Preventing & Reversing High Cholesterol
Cardiovascular disease (CVD) is the #1 cause of death in America. CVD describes the diseases of the heart and blood vessels and includes high blood pressure, high cholesterol, coronary heart disease, heart failure, stroke, and congenital defects.
Cholesterol is critical to our cells. The good news is that our bodies make all the cholesterol that we need for our bodies to function well. Where do we get in trouble with cholesterol? The trouble comes when we eat cholesterol through our diet.
Dietary cholesterol comes from eating animal products and processed foods. Unfortunately, animal products are a staple in the standard American diet. Animal products such as meat, poultry, dairy products, and eggs all contain dietary cholesterol and saturated fat. Throughout America there has been an increasing consumption of processed foods, which also include cholesterol, saturated fat and trans-fat containing sources.
In addition to cholesterol, mostly all animal products are high in saturated and trans fats. When we consume foods high in these fats our liver produced more cholesterol. In addition, the animal products, and most processed foods, we also need to avoid oils; especially those oils that contain saturated fats (e.g., palm oil, coconut oil).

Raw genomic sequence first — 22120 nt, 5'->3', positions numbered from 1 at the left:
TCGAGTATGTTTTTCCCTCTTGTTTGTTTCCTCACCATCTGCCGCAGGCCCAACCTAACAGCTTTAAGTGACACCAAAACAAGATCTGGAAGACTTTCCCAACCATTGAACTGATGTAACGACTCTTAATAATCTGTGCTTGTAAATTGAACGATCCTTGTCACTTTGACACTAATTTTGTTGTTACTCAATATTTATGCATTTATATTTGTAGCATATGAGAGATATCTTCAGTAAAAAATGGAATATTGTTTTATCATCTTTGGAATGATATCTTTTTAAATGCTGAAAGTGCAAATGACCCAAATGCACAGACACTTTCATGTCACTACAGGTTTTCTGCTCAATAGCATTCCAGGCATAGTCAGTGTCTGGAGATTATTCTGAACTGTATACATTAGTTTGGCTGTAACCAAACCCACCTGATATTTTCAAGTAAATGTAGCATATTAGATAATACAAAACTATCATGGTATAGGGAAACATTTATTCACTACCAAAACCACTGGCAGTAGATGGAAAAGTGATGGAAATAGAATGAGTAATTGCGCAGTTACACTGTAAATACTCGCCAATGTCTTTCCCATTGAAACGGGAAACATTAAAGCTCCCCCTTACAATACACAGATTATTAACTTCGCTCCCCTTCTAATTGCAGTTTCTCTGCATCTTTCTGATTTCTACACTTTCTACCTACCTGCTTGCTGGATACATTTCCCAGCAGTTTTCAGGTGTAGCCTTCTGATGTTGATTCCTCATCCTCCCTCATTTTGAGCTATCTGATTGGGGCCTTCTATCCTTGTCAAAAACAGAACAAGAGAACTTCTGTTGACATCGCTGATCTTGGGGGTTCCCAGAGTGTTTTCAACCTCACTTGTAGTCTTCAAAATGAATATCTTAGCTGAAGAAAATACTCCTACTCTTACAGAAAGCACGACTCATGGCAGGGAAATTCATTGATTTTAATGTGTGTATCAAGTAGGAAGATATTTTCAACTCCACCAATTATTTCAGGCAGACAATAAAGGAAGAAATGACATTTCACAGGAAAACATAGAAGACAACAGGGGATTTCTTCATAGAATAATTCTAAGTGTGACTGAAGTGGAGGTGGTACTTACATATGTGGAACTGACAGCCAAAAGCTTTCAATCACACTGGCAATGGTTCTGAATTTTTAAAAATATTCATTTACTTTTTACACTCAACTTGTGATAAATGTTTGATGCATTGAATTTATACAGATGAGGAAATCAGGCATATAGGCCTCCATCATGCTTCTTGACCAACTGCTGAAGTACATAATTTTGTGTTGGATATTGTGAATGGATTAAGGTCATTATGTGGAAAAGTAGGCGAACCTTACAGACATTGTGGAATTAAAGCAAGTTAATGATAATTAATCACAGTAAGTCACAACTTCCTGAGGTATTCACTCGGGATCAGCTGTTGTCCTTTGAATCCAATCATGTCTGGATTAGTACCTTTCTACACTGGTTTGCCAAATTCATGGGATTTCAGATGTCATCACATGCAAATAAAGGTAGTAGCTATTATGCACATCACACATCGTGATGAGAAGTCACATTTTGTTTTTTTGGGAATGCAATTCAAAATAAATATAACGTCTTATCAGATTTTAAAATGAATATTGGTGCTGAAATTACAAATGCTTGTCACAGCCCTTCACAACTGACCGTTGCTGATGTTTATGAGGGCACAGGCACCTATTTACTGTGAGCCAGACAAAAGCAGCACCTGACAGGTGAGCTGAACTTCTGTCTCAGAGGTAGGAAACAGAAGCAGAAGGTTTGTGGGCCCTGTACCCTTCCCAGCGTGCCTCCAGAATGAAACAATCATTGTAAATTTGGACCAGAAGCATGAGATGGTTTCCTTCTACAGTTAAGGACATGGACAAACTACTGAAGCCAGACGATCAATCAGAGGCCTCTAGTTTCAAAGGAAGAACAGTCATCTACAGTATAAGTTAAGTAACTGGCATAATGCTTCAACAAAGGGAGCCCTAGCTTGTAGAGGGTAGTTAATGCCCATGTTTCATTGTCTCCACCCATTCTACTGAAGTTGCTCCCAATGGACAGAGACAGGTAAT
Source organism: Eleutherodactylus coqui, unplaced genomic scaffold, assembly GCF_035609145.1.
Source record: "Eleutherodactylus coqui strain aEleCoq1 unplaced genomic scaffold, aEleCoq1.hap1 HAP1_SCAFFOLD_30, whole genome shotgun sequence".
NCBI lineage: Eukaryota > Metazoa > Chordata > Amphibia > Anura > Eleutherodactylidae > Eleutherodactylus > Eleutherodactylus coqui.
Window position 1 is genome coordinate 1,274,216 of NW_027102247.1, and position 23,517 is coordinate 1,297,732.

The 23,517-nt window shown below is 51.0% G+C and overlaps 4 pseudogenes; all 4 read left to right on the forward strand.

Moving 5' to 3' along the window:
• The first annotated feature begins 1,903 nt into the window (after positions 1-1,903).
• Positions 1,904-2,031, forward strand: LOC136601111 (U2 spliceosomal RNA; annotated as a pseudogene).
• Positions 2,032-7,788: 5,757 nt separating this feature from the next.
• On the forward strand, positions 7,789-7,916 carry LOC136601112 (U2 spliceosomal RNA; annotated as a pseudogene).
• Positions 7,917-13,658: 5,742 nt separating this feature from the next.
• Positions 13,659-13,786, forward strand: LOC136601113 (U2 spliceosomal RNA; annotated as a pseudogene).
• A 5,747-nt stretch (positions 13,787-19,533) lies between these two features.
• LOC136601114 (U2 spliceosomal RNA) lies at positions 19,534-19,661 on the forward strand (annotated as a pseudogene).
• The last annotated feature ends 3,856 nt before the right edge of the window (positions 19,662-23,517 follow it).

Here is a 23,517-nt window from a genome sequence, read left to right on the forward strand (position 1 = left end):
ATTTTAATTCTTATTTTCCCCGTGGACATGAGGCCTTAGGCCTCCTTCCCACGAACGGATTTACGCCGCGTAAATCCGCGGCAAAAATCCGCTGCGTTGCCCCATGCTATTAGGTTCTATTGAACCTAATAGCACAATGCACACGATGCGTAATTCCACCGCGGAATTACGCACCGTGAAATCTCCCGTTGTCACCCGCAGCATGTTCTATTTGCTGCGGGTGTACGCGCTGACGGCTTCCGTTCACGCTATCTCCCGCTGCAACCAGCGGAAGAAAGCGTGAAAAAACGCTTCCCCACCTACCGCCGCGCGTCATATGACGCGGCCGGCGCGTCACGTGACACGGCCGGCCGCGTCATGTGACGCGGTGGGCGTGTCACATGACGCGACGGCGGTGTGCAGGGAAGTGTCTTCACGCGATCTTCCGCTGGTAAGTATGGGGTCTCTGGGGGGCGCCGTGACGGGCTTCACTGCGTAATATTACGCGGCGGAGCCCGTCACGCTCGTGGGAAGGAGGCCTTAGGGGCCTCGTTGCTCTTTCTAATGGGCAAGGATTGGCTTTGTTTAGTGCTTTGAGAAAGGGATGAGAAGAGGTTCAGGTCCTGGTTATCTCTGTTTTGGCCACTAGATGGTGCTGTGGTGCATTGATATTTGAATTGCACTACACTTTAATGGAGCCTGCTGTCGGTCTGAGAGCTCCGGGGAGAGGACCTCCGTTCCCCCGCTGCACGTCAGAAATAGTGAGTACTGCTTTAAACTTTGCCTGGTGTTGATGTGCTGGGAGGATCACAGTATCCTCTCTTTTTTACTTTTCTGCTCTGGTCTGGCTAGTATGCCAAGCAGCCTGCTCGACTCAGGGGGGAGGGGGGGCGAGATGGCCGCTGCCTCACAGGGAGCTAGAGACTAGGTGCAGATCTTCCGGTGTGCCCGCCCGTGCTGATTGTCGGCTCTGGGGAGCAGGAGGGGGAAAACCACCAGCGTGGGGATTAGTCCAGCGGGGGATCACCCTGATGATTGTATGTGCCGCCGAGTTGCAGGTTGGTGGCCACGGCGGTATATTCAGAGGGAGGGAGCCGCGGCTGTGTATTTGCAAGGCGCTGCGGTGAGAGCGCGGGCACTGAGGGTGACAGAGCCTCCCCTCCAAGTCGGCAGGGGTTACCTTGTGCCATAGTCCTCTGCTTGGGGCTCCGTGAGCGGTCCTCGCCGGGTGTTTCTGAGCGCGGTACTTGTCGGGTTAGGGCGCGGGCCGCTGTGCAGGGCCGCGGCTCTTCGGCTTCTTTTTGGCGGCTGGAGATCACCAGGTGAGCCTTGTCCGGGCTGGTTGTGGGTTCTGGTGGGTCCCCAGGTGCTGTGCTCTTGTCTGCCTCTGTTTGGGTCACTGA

Why is cholesterol not optimal for our blood vessels? Cholesterol can form fatty deposits and contribute to atherosclerosis on the inside of arteries creating a narrowing and hardening of the arteries. These are major risk factors for both heart attack and stroke.
What is a good cholesterol level? In America, the common recommendation is to have your total cholesterol level lower than 200 mg/dL. However, according to a large body of evidence the optimal cholesterol levels should be under 150 mg/dL.
Do you know your current cholesterol level? If you have not had your cholesterol numbers checked recently you may want to consider reaching out to your doctor to ask for a blood test order that evaluates key CVD metrics including cholesterol levels.
So, how much trans-fat, saturated fat and cholesterol should we receive through our diet?
Zero. Any intake of trans fat, saturated fat or cholesterol may increase or maintain your high LDL (bad cholesterol) levels.
To prevent or reverse high cholesterol, consider the below options:
- Avoid trans fats containing foods – junk food and animal products.
- Avoid saturated fat containing foods – cheese, ice cream, pizza, chicken, grain-based desserts, sausage, hot dogs, bacon, ribs, reduced fat milk, burgers, etc.
- Avoid cholesterol containing foods – eggs, chicken, beef and beef mixed dishes, burgers, regular cheese, sausage, hot-dogs, bacon, ribs, fish, and fish mixed dishes, etc.
- Consume a lot of whole plant foods daily. Consume plenty of whole grains daily.
- Consume a variety of nuts daily to lower cholesterol.
- Consume a variety of seeds daily.
- Avoid coffee until your cholesterol is within healthy ranges.
No matter where you are right now, you can:
- Start avoiding trans-fat, saturated fat and cholesterol containing foods.
- Shift towards focusing your diet on consuming more whole-food, plant-based fiber packed healthful foods.